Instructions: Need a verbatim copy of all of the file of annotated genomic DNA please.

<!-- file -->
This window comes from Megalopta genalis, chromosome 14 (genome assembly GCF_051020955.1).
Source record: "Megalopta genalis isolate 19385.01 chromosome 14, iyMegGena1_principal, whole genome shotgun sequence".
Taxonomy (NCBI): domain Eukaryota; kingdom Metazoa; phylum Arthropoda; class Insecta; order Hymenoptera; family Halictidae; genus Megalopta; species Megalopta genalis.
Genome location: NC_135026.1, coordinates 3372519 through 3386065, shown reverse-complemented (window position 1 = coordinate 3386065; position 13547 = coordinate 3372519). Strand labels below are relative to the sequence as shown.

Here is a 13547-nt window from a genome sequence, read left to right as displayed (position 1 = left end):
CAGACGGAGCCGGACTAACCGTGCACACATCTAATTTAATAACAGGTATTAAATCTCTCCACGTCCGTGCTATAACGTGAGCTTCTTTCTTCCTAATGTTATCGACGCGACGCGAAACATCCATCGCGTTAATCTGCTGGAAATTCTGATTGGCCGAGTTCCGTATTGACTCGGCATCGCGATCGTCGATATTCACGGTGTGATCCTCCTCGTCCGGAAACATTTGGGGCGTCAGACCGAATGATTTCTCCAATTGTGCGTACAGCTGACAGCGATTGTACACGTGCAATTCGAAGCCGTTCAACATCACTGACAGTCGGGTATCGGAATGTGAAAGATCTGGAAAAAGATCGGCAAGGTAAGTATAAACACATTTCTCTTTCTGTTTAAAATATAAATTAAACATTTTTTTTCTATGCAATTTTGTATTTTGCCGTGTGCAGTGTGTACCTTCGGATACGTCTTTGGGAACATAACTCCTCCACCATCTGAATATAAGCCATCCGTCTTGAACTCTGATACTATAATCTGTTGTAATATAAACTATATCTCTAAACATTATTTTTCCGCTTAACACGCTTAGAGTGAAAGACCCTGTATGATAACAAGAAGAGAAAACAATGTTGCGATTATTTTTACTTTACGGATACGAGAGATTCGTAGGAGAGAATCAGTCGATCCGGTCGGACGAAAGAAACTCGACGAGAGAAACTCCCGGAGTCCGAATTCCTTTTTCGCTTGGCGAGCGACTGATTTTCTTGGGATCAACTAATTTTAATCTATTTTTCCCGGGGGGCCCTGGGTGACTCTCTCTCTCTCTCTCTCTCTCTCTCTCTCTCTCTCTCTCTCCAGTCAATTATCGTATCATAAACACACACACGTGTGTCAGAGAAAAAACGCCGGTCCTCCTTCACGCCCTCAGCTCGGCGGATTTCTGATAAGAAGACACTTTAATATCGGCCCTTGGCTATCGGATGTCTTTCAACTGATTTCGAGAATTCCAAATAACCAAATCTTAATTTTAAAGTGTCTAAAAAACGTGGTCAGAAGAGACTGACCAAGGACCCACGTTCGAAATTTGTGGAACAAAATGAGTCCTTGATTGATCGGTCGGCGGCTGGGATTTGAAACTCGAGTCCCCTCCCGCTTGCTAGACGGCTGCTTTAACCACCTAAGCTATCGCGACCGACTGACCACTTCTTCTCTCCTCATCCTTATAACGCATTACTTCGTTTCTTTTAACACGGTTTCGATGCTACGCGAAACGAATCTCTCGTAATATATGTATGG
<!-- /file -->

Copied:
This window comes from Megalopta genalis, chromosome 14 (genome assembly GCF_051020955.1).
Source record: "Megalopta genalis isolate 19385.01 chromosome 14, iyMegGena1_principal, whole genome shotgun sequence".
Taxonomy (NCBI): domain Eukaryota; kingdom Metazoa; phylum Arthropoda; class Insecta; order Hymenoptera; family Halictidae; genus Megalopta; species Megalopta genalis.
Genome location: NC_135026.1, coordinates 3372519 through 3386065, shown reverse-complemented (window position 1 = coordinate 3386065; position 13547 = coordinate 3372519). Strand labels below are relative to the sequence as shown.

Here is a 13547-nt window from a genome sequence, read left to right as displayed (position 1 = left end):
CAGACGGAGCCGGACTAACCGTGCACACATCTAATTTAATAACAGGTATTAAATCTCTCCACGTCCGTGCTATAACGTGAGCTTCTTTCTTCCTAATGTTATCGACGCGACGCGAAACATCCATCGCGTTAATCTGCTGGAAATTCTGATTGGCCGAGTTCCGTATTGACTCGGCATCGCGATCGTCGATATTCACGGTGTGATCCTCCTCGTCCGGAAACATTTGGGGCGTCAGACCGAATGATTTCTCCAATTGTGCGTACAGCTGACAGCGATTGTACACGTGCAATTCGAAGCCGTTCAACATCACTGACAGTCGGGTATCGGAATGTGAAAGATCTGGAAAAAGATCGGCAAGGTAAGTATAAACACATTTCTCTTTCTGTTTAAAATATAAATTAAACATTTTTTTTCTATGCAATTTTGTATTTTGCCGTGTGCAGTGTGTACCTTCGGATACGTCTTTGGGAACATAACTCCTCCACCATCTGAATATAAGCCATCCGTCTTGAACTCTGATACTATAATCTGTTGTAATATAAACTATATCTCTAAACATTATTTTTCCGCTTAACACGCTTAGAGTGAAAGACCCTGTATGATAACAAGAAGAGAAAACAATGTTGCGATTATTTTTACTTTACGGATACGAGAGATTCGTAGGAGAGAATCAGTCGATCCGGTCGGACGAAAGAAACTCGACGAGAGAAACTCCCGGAGTCCGAATTCCTTTTTCGCTTGGCGAGCGACTGATTTTCTTGGGATCAACTAATTTTAATCTATTTTTCCCGGGGGGCCCTGGGTGACTCTCTCTCTCTCTCTCTCTCTCTCTCTCTCTCTCTCTCTCTCCAGTCAATTATCGTATCATAAACACACACACGTGTGTCAGAGAAAAAACGCCGGTCCTCCTTCACGCCCTCAGCTCGGCGGATTTCTGATAAGAAGACACTTTAATATCGGCCCTTGGCTATCGGATGTCTTTCAACTGATTTCGAGAATTCCAAATAACCAAATCTTAATTTTAAAGTGTCTAAAAAACGTGGTCAGAAGAGACTGACCAAGGACCCACGTTCGAAATTTGTGGAACAAAATGAGTCCTTGATTGATCGGTCGGCGGCTGGGATTTGAAACTCGAGTCCCCTCCCGCTTGCTAGACGGCTGCTTTAACCACCTAAGCTATCGCGACCGACTGACCACTTCTTCTCTCCTCATCCTTATAACGCATTACTTCGTTTCTTTTAACACGGTTTCGATGCTACGCGAAACGAATCTCTCGTAATATATGTATGG